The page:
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Hotel group sees potential in French-speaking West Africa

The lobby area of the new Seen Hotel in Abidjan.

Mangalis Hotel Group – owner of the Noom, Seen and Yaas Hotels brands – recently announced the opening of a new hotel in Côte d’Ivoire’s commercial capital Abidjan. How we made it in Africa asked the company’s CEO Olivier Jacquin about the potential he sees in French-speaking West Africa. Here are slightly-edited excerpts.

Why did Mangalis pick Abidjan for its new 149-room Seen hotel?

Côte d’Ivoire and Abidjan, with over 6 million inhabitants, is one of the core markets in the African business scene and one of the fastest-growing economies (8% GDP growth in 2016, according to the IMF). Several European, Gulf and regional carriers, such as ASKY and Air Côte d’Ivoire, have increased their frequency to and from the country, confirming its positioning.

When looking at Abidjan’s hospitality landscape, the city has over 300 hotels but relatively few internationally-branded properties. The Seen Hotel Abidjan Plateau adds to the regional brand offering, catering for more budget-conscious travellers.

In 2018 we plan to unveil our Noom Abidjan hotel with over 250 rooms and suites – it will be our flagship property for the Noom Hotels brand. With over 399 rooms in Abidjan in 2018, we hope to add to the diversity of the city hotel offering for the various types of travellers.

All Mangalis’ current hotels are in Francophone West Africa. Why have you decided to focus on these territories, as opposed to countries such as Nigeria or Kenya?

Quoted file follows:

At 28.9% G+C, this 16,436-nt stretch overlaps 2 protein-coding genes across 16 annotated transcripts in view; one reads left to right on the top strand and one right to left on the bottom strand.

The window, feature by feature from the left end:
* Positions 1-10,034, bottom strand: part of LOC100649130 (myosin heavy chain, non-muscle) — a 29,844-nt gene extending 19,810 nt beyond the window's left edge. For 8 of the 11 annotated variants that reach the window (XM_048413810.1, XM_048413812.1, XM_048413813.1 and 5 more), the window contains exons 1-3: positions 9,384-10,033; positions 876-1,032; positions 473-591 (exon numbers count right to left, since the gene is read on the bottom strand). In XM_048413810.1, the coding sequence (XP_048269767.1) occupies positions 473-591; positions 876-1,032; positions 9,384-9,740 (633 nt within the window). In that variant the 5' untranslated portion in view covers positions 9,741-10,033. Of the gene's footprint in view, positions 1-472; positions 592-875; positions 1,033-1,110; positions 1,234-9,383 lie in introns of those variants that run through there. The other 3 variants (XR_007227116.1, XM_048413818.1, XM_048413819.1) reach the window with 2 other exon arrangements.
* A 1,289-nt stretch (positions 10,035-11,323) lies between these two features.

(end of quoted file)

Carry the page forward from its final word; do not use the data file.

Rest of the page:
French-speaking West Africa is the base and core market of our parent company Teyliom International. Our decision to launch the brands in Conakry (Guinea), Dakar (Senegal) and Abidjan respectively, was based on a gap analysis conducted on the regional offering.

In key hubs such as Abidjan, one of the most bustling cities in Africa, we launched our upper-midscale brand, Seen Hotels, and in Dakar the Yaas Hotel, our economy-lifestyle brand. The latter, so far, has proven to be a good success judging by its high occupancy rate since opening. As for Noom Conakry in Guinea, when we started the project there was clearly an insufficient number of hotels offering an international standard in Conakry. At the time, the Novotel was the only international brand in operation.

Having said that, we are pursuing our expansion plans and have 10 properties under development scheduled to open between 2018 and 2021. We have prioritised our market but naturally explore all opportunities. Nigeria is a key focus and we are actively promoting our brands to get the right partner in major Nigerian cities and in Eastern African countries.

Describe the competitive landscape in West Africa’s hospitality industry.

The region’s penetration of branded hotel chains is four times less than Europe. There is a huge gap in the midscale and economy segments.

There is still room for various hospitality players in Africa. The continent is big and with its growth projections, it will take various players to respond to the demand. Looking at the development pipeline report recently released by W Hospitality, there are over 417 hotels in the pipeline this year, with a total number of 72,486 rooms.

Mangalis has 10 hotels in the pipeline for the following five years in nine different countries. There is room for us to grow in the region, which has travellers in need of hotels with international standards that provide a safe environment and the latest technologies.

Mangalis Hotel Group was established in 2012. Tell us about some of the biggest challenges you’ve faced on the journey so far.

As we all know, the Ebola crisis had a significant impact on the overall African business environment. Our activities were therefore delayed, especially the opening of Noom in Conakry, and we had to postpone our Sierra Leone hotel project.

Finding trained and skilled workers has also been a challenge on the continent. We therefore invest heavily in training to ensure our guests are served to an international standard.

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